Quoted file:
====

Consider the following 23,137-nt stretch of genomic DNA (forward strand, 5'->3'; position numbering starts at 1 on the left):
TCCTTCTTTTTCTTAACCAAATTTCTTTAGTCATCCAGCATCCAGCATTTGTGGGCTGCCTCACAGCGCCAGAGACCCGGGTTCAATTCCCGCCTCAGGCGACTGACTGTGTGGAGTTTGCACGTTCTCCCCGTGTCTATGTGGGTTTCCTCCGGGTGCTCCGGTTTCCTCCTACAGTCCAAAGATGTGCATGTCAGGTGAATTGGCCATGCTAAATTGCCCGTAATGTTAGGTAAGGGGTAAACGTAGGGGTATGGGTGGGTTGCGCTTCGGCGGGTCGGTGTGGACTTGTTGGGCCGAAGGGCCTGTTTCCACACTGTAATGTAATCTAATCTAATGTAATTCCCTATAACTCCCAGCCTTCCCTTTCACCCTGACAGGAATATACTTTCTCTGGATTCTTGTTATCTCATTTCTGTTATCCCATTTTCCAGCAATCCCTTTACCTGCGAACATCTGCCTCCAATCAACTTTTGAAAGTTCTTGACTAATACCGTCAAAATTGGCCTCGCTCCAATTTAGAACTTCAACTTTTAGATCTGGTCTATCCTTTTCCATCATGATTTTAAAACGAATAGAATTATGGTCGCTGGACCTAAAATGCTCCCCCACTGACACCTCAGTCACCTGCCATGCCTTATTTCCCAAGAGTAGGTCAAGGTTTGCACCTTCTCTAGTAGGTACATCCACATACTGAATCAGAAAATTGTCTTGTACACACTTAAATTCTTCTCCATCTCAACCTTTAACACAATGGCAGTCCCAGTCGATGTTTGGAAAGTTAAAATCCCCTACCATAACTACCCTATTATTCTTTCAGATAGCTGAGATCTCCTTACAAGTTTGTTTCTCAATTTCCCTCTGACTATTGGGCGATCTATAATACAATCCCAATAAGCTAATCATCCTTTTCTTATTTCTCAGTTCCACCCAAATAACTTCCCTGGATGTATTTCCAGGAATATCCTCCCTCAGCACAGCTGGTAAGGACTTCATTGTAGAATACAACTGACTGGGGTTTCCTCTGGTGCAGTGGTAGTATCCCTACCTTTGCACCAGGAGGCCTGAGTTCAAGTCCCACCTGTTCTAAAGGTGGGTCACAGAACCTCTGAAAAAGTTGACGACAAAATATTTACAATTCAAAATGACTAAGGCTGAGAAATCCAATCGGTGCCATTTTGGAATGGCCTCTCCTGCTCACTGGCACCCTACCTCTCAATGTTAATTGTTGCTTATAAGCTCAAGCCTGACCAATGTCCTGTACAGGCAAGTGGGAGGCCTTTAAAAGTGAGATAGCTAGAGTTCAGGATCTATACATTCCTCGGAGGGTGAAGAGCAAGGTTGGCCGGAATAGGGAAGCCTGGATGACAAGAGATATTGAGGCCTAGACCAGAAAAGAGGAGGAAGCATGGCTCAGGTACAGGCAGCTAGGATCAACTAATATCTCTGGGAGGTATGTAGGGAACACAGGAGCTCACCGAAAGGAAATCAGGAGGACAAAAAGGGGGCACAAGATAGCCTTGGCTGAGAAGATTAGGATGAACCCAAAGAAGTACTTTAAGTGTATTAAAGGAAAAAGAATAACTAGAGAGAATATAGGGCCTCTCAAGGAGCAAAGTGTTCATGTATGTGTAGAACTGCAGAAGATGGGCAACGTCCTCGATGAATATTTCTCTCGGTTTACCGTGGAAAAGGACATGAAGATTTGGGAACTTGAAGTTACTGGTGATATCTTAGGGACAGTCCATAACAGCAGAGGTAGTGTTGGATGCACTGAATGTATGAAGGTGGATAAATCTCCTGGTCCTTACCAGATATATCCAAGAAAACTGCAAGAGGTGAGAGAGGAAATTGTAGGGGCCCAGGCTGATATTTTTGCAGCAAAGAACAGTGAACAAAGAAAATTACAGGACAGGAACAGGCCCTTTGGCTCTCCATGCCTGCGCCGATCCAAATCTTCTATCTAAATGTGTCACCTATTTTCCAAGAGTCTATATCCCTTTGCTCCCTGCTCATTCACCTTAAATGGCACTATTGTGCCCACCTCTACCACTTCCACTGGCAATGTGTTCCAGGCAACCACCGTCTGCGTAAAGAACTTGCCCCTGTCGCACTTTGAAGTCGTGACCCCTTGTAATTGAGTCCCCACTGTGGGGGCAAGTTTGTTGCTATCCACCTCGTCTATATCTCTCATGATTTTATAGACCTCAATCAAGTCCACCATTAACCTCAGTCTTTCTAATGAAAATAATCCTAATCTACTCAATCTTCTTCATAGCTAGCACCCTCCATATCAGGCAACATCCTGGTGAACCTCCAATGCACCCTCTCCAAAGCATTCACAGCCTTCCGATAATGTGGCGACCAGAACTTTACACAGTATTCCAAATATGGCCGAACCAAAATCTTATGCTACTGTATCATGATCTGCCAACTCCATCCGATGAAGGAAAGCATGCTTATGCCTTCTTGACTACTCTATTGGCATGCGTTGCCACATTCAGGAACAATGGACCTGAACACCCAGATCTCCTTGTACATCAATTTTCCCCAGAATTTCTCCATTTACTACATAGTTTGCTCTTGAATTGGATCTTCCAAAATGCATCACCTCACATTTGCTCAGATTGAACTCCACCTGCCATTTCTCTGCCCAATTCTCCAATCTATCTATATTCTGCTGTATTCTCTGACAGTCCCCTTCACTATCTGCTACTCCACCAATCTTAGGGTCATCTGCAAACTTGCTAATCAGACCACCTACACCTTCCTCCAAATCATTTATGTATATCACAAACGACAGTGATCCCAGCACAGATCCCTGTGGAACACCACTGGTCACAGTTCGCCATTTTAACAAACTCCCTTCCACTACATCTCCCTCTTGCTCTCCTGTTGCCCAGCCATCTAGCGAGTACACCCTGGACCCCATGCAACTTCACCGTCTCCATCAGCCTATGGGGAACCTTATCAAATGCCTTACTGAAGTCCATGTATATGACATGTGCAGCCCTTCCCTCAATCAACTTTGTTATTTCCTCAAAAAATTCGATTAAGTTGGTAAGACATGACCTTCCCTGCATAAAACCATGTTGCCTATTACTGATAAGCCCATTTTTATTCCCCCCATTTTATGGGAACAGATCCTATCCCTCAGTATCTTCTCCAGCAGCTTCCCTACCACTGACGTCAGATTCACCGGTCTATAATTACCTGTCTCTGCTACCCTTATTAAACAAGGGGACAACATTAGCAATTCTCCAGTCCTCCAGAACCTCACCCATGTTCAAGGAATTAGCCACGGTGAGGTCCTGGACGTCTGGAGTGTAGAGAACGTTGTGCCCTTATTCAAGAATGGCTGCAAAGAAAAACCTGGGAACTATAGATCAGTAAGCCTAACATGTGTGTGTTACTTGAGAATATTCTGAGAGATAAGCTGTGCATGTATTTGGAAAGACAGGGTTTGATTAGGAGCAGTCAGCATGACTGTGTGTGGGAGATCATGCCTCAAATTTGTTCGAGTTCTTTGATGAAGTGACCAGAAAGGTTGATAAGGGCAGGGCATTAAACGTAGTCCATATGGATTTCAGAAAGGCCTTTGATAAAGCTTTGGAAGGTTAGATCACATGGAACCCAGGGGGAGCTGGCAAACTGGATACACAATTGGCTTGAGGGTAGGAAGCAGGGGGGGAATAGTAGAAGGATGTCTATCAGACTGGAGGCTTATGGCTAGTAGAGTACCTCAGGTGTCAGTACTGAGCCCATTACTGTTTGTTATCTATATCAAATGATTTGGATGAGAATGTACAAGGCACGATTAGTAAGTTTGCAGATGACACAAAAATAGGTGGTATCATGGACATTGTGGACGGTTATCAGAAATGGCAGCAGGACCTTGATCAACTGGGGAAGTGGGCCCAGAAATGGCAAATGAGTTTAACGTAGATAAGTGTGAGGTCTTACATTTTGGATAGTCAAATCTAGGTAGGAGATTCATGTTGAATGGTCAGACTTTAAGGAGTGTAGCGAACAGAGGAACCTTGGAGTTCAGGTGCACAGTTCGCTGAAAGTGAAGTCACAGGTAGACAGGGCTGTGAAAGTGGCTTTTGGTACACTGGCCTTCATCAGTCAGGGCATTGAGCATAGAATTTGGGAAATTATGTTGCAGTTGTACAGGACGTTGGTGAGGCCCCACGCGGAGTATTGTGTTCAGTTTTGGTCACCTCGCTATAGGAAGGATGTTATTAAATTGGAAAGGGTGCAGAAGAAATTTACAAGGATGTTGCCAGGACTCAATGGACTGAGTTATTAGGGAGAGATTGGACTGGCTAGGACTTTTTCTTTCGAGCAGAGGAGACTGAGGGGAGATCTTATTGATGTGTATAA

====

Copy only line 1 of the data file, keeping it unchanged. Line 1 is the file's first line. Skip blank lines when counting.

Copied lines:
Consider the following 23,137-nt stretch of genomic DNA (forward strand, 5'->3'; position numbering starts at 1 on the left):